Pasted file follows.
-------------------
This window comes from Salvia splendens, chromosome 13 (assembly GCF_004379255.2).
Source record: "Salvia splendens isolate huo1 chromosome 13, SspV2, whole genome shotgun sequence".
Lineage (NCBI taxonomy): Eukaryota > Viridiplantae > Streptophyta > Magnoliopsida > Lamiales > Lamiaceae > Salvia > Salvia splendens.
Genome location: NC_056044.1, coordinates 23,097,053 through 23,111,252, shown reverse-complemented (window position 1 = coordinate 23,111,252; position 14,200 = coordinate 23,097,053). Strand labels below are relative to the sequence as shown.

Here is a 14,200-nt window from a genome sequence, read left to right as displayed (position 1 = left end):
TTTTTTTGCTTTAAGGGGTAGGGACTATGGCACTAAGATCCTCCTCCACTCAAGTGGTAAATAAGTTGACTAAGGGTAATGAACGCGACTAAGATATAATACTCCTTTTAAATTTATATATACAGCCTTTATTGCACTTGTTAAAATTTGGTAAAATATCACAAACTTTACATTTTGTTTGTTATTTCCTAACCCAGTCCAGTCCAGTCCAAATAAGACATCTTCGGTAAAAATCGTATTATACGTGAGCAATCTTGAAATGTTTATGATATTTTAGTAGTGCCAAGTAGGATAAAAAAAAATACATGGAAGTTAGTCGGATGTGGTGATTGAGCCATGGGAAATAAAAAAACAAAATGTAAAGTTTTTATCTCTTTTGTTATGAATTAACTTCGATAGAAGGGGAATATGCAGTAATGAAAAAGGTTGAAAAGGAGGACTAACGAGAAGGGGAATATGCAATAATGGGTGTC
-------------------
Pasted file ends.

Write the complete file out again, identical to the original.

This window comes from Salvia splendens, chromosome 13 (assembly GCF_004379255.2).
Source record: "Salvia splendens isolate huo1 chromosome 13, SspV2, whole genome shotgun sequence".
Lineage (NCBI taxonomy): Eukaryota > Viridiplantae > Streptophyta > Magnoliopsida > Lamiales > Lamiaceae > Salvia > Salvia splendens.
Genome location: NC_056044.1, coordinates 23,097,053 through 23,111,252, shown reverse-complemented (window position 1 = coordinate 23,111,252; position 14,200 = coordinate 23,097,053). Strand labels below are relative to the sequence as shown.

Here is a 14,200-nt window from a genome sequence, read left to right as displayed (position 1 = left end):
TTTTTTTGCTTTAAGGGGTAGGGACTATGGCACTAAGATCCTCCTCCACTCAAGTGGTAAATAAGTTGACTAAGGGTAATGAACGCGACTAAGATATAATACTCCTTTTAAATTTATATATACAGCCTTTATTGCACTTGTTAAAATTTGGTAAAATATCACAAACTTTACATTTTGTTTGTTATTTCCTAACCCAGTCCAGTCCAGTCCAAATAAGACATCTTCGGTAAAAATCGTATTATACGTGAGCAATCTTGAAATGTTTATGATATTTTAGTAGTGCCAAGTAGGATAAAAAAAAATACATGGAAGTTAGTCGGATGTGGTGATTGAGCCATGGGAAATAAAAAAACAAAATGTAAAGTTTTTATCTCTTTTGTTATGAATTAACTTCGATAGAAGGGGAATATGCAGTAATGAAAAAGGTTGAAAAGGAGGACTAACGAGAAGGGGAATATGCAATAATGGGTGTC